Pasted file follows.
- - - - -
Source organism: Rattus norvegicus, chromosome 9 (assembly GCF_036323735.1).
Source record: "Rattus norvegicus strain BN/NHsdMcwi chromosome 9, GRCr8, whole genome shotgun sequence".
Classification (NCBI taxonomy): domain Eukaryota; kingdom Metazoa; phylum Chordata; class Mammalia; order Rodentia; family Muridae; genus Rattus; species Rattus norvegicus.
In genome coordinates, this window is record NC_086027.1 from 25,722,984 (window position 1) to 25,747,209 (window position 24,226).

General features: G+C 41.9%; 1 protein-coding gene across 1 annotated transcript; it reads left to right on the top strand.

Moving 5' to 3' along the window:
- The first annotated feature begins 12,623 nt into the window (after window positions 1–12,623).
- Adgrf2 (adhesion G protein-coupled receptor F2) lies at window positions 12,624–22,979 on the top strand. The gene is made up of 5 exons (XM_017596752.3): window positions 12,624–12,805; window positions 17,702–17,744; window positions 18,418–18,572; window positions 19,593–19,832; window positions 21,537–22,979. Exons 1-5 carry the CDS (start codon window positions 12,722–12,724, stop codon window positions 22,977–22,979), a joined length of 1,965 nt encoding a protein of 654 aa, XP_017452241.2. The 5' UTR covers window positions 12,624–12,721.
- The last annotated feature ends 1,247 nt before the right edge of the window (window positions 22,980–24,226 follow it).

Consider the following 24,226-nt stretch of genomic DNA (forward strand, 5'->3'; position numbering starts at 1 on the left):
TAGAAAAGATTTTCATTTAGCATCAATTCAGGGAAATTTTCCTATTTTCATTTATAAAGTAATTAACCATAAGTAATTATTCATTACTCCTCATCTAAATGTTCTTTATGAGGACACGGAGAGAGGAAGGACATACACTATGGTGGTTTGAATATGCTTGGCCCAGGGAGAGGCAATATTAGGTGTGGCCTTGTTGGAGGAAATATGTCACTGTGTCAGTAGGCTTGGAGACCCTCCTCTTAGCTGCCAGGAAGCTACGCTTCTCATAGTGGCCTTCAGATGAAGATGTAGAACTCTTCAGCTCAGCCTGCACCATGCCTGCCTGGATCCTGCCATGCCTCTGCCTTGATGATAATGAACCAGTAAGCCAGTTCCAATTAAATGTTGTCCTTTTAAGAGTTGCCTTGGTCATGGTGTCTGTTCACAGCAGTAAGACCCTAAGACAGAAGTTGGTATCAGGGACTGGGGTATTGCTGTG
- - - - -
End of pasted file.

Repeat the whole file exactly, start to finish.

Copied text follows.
Source organism: Rattus norvegicus, chromosome 9 (assembly GCF_036323735.1).
Source record: "Rattus norvegicus strain BN/NHsdMcwi chromosome 9, GRCr8, whole genome shotgun sequence".
Classification (NCBI taxonomy): domain Eukaryota; kingdom Metazoa; phylum Chordata; class Mammalia; order Rodentia; family Muridae; genus Rattus; species Rattus norvegicus.
In genome coordinates, this window is record NC_086027.1 from 25,722,984 (window position 1) to 25,747,209 (window position 24,226).

General features: G+C 41.9%; 1 protein-coding gene across 1 annotated transcript; it reads left to right on the top strand.

Moving 5' to 3' along the window:
- The first annotated feature begins 12,623 nt into the window (after window positions 1–12,623).
- Adgrf2 (adhesion G protein-coupled receptor F2) lies at window positions 12,624–22,979 on the top strand. The gene is made up of 5 exons (XM_017596752.3): window positions 12,624–12,805; window positions 17,702–17,744; window positions 18,418–18,572; window positions 19,593–19,832; window positions 21,537–22,979. Exons 1-5 carry the CDS (start codon window positions 12,722–12,724, stop codon window positions 22,977–22,979), a joined length of 1,965 nt encoding a protein of 654 aa, XP_017452241.2. The 5' UTR covers window positions 12,624–12,721.
- The last annotated feature ends 1,247 nt before the right edge of the window (window positions 22,980–24,226 follow it).

Consider the following 24,226-nt stretch of genomic DNA (forward strand, 5'->3'; position numbering starts at 1 on the left):
TAGAAAAGATTTTCATTTAGCATCAATTCAGGGAAATTTTCCTATTTTCATTTATAAAGTAATTAACCATAAGTAATTATTCATTACTCCTCATCTAAATGTTCTTTATGAGGACACGGAGAGAGGAAGGACATACACTATGGTGGTTTGAATATGCTTGGCCCAGGGAGAGGCAATATTAGGTGTGGCCTTGTTGGAGGAAATATGTCACTGTGTCAGTAGGCTTGGAGACCCTCCTCTTAGCTGCCAGGAAGCTACGCTTCTCATAGTGGCCTTCAGATGAAGATGTAGAACTCTTCAGCTCAGCCTGCACCATGCCTGCCTGGATCCTGCCATGCCTCTGCCTTGATGATAATGAACCAGTAAGCCAGTTCCAATTAAATGTTGTCCTTTTAAGAGTTGCCTTGGTCATGGTGTCTGTTCACAGCAGTAAGACCCTAAGACAGAAGTTGGTATCAGGGACTGGGGTATTGCTGTG